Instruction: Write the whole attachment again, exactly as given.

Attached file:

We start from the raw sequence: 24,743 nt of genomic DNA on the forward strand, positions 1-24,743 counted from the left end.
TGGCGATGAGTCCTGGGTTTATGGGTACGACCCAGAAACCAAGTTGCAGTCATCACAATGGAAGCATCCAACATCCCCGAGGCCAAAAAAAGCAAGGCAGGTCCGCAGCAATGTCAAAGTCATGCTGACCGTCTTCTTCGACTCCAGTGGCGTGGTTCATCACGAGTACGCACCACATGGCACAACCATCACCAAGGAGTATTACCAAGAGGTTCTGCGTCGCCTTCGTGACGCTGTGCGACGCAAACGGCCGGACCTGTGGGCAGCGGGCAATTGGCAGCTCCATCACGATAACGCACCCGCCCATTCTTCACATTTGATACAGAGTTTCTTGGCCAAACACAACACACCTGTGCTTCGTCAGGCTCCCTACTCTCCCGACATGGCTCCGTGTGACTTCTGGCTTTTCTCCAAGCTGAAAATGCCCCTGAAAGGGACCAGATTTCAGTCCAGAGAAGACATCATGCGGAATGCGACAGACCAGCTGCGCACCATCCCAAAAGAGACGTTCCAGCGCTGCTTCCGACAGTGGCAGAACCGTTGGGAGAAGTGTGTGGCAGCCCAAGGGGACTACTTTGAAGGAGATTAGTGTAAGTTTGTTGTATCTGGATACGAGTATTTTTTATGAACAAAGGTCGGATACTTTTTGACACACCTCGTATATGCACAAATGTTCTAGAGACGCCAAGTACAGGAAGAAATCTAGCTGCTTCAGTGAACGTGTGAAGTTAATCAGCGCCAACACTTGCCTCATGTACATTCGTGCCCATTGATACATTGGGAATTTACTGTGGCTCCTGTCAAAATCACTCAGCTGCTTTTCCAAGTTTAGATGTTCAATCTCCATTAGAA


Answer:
We start from the raw sequence: 24,743 nt of genomic DNA on the forward strand, positions 1-24,743 counted from the left end.
TGGCGATGAGTCCTGGGTTTATGGGTACGACCCAGAAACCAAGTTGCAGTCATCACAATGGAAGCATCCAACATCCCCGAGGCCAAAAAAAGCAAGGCAGGTCCGCAGCAATGTCAAAGTCATGCTGACCGTCTTCTTCGACTCCAGTGGCGTGGTTCATCACGAGTACGCACCACATGGCACAACCATCACCAAGGAGTATTACCAAGAGGTTCTGCGTCGCCTTCGTGACGCTGTGCGACGCAAACGGCCGGACCTGTGGGCAGCGGGCAATTGGCAGCTCCATCACGATAACGCACCCGCCCATTCTTCACATTTGATACAGAGTTTCTTGGCCAAACACAACACACCTGTGCTTCGTCAGGCTCCCTACTCTCCCGACATGGCTCCGTGTGACTTCTGGCTTTTCTCCAAGCTGAAAATGCCCCTGAAAGGGACCAGATTTCAGTCCAGAGAAGACATCATGCGGAATGCGACAGACCAGCTGCGCACCATCCCAAAAGAGACGTTCCAGCGCTGCTTCCGACAGTGGCAGAACCGTTGGGAGAAGTGTGTGGCAGCCCAAGGGGACTACTTTGAAGGAGATTAGTGTAAGTTTGTTGTATCTGGATACGAGTATTTTTTATGAACAAAGGTCGGATACTTTTTGACACACCTCGTATATGCACAAATGTTCTAGAGACGCCAAGTACAGGAAGAAATCTAGCTGCTTCAGTGAACGTGTGAAGTTAATCAGCGCCAACACTTGCCTCATGTACATTCGTGCCCATTGATACATTGGGAATTTACTGTGGCTCCTGTCAAAATCACTCAGCTGCTTTTCCAAGTTTAGATGTTCAATCTCCATTAGAA